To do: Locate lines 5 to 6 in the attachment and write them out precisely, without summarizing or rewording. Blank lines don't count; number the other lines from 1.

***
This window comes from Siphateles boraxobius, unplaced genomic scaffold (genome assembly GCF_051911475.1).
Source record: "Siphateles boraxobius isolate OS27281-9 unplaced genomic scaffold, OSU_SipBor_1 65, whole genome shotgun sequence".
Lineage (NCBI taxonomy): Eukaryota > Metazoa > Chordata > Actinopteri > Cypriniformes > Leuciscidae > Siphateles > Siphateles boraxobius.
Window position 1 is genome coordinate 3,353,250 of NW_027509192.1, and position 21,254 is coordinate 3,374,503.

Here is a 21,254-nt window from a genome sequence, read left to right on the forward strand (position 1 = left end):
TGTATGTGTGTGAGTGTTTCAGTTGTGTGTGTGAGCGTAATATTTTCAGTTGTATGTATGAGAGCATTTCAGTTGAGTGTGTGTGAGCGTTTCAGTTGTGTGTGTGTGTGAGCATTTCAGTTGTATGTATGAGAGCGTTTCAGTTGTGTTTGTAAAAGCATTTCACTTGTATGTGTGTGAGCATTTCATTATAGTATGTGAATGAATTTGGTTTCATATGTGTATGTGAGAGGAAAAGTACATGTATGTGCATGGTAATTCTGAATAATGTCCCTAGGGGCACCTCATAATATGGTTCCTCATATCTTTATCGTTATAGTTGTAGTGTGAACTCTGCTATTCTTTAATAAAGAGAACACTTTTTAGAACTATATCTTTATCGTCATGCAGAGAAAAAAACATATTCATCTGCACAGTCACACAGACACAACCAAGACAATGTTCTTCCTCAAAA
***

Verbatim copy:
Here is a 21,254-nt window from a genome sequence, read left to right on the forward strand (position 1 = left end):
TGTATGTGTGTGAGTGTTTCAGTTGTGTGTGTGAGCGTAATATTTTCAGTTGTATGTATGAGAGCATTTCAGTTGAGTGTGTGTGAGCGTTTCAGTTGTGTGTGTGTGTGAGCATTTCAGTTGTATGTATGAGAGCGTTTCAGTTGTGTTTGTAAAAGCATTTCACTTGTATGTGTGTGAGCATTTCATTATAGTATGTGAATGAATTTGGTTTCATATGTGTATGTGAGAGGAAAAGTACATGTATGTGCATGGTAATTCTGAATAATGTCCCTAGGGGCACCTCATAATATGGTTCCTCATATCTTTATCGTTATAGTTGTAGTGTGAACTCTGCTATTCTTTAATAAAGAGAACACTTTTTAGAACTATATCTTTATCGTCATGCAGAGAAAAAAACATATTCATCTGCACAGTCACACAGACACAACCAAGACAATGTTCTTCCTCAAAA